Chimamanda Ngozi Adichie Biography
Chimamanda Ngozi Adichie (September 15, 1977) Born in Enugu, Nigeria. Writer and playwright considered one of the most relevant writers of the 21st century. In her works, she claims her African roots, talks about topics such as prejudice, racism, violence, and discrimination. The writer’s career began in the early 2000s, at which time the writer was studying Eastern University. Throughout her career, she has published The Purple Flower (2003), Mid Yellow Sun (2006), Something Around Your Neck (2009), Americanah (2013), Dear Ijeawele and How to educate in feminism (2017), these were critically acclaimed, being awarded the Commonwealth Writers ’Prize, the Orange Prize, and the National Book Critics Circle Award, among others. In recent years Adichie has participated in various conferences, among them his TED talk entitled The Danger of A Single Story and the We Should All Be Feminists conference, which was published in 2014 as a book.
Adichie was born into a family of Igbo ethnicity, her parents are Grace Ifeoma and James Nwoye Adichie, who used to work at the University of Nigeria, where they worked as a professor of statistics in Nigeria and a registrar of the institution. Later on, the father of Adichie would be appointed Vice-Chancellor of the University, although he is currently retired. Adichie grew up with her family in Nsukka, in the house that was previously occupied by the prominent Nigerian writer Chinua Achebe, whom Adichie has admired since she was young. Chimamanda carried out her studies at the university school, where she excelled for her intelligence and talent, thus obtaining various academic awards, subsequently began her higher education studying medicine and pharmacy at the University of Nigeria.
During this period, Adichie served as editor of The Compass magazine, a publication directed by university students. In 1996 Chimamanda obtained a scholarship to study Communication at the University of Drexel in Philadelphia, which is why she moved to the United States with only nineteen years. She studied at Drexel for two years, shortly after entering the State University of Eastern Connecticut where she studied Political Science while studying participated as a writer in the university magazine, Campus Lantern. During this period she lived with her sister Ijeoma, who at that time was doing her medical practicum near the university. Later, Adichie entered Eastern University from which summa cum laude graduated in 2001, followed by her master’s degree in Creative Writing at Johns Hopkins University.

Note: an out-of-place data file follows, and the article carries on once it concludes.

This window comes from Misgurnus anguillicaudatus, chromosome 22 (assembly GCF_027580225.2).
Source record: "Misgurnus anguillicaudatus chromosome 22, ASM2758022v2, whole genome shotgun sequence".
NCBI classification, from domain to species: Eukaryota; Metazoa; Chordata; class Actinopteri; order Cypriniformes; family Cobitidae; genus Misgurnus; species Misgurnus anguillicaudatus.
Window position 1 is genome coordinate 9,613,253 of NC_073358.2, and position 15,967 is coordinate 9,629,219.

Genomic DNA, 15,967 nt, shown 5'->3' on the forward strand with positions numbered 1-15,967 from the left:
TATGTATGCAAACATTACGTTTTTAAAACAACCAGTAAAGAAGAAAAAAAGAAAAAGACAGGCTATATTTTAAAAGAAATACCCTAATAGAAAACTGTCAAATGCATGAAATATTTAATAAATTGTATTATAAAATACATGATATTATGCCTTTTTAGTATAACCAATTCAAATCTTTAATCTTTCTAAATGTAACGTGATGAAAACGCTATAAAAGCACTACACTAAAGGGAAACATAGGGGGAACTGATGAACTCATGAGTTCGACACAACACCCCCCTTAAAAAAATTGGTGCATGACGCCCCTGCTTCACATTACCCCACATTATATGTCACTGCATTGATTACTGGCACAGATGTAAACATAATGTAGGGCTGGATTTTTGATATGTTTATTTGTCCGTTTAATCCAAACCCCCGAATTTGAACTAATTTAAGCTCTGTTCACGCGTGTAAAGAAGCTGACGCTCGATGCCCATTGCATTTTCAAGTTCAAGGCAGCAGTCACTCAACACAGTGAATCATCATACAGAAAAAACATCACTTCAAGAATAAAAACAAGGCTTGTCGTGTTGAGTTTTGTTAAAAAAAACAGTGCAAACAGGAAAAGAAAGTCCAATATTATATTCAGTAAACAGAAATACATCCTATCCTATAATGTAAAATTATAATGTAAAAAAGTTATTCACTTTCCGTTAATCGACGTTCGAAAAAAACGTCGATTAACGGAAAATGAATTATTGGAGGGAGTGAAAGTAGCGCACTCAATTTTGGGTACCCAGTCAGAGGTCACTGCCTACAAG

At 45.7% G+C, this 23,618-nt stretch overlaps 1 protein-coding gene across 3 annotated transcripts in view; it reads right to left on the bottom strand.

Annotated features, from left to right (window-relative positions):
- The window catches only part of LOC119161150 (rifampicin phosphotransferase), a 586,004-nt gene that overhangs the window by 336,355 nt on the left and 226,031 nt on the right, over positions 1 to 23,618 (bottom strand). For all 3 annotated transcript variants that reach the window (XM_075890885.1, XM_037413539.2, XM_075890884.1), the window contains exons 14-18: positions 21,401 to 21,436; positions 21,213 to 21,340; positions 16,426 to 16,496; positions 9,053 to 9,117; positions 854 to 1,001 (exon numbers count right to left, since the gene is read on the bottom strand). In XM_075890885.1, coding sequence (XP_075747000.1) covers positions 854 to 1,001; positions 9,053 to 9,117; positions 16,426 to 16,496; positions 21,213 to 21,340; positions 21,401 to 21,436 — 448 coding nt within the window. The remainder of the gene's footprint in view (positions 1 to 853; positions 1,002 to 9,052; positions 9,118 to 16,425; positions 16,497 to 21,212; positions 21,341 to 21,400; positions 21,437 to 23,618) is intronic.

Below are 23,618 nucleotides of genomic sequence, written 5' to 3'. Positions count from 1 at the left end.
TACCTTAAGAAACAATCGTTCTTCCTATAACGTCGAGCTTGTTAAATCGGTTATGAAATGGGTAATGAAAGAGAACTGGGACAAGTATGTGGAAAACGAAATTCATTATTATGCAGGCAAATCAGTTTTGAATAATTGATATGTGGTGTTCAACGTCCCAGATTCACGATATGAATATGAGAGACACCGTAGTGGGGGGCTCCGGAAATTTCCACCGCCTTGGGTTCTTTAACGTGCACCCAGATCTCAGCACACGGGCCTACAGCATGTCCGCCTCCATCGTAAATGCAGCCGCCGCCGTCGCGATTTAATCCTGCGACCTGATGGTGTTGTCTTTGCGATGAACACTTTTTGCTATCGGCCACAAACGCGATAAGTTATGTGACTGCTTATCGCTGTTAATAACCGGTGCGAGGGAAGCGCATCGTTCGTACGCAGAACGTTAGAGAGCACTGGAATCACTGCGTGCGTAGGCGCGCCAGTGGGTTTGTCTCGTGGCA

While carrying out her studies at Eastern University she began writing her first novel The Purple Flower (Purple Hibiscus), a book that was published in October 2003. In the book, Adichie tells the story of Kambili, a fifteen-year-old girl whose Family environment is surrounded by the abuse of her father against the family. However, this tries to look away without understanding what happens in the family environment, this changes when the two children of the family visit their aunt Ifeoma, who gives them the love and respect they deserved. When they understand their father’s behavior, young people change and refuse to let him not treat them properly, so family tension grows. After the publication of the novel, Adichie rose to fame, her approach to a subject as serious and complicated as abuse and violence earned him various awards such as the Orange Fiction Prize in 2004 and the Commonwealth Award for the best first book in 2005 Between 2005 and 2006 Adichie was a Hodder Fellow at Princeton University, a period in which she wrote her next book.
The second novel by the renowned writer was published in 2006, with the title of Half Yellow Sun (Half of a Yellow Sun), a book set in the period before and after the Nigerian Civil War known as the Biafra War (1967-1970). In this, Adichie tells the story of three young people who, when the war breaks out, must defend their ideals and beliefs, following the story of these, the writer delves into the country’s instability and religious fanaticism. Two years later Adichie, obtained her master’s degree in African Studies from Yale University, shortly thereafter published Something around Your Neck (The Thing around Your Neck), a compilation of stories about Nigerians living in the United States.
Two years later she obtained a scholarship from the Radcliffe Institute for Advanced Study at Harvard University, studied at the institute between 2011 and 2012.
During this period she wrote her third novel, Americanah, which was published in 2013. Americanah delves into the life of a young woman who moved to the United States from Pulling his crush on, she faces racism and wonders if her personality will change and she will become an Americanah, a term used to refer to Nigerians returning to the country with airs. For this same period, she held the We Should All Be Feminists conference, in which she rescues the importance of feminism, this was published as a book in 2014.
That same year she participated in the TED lecture series with The Danger of A Single Story, in which the writer explains the need for other speeches besides the Western one, speeches that show other realities, which address the world from different perspectives, since the Western view of other cultures has silenced various stories and realities, creating stereotypes that are far from the diversity of voices and cultures that inhabit this world.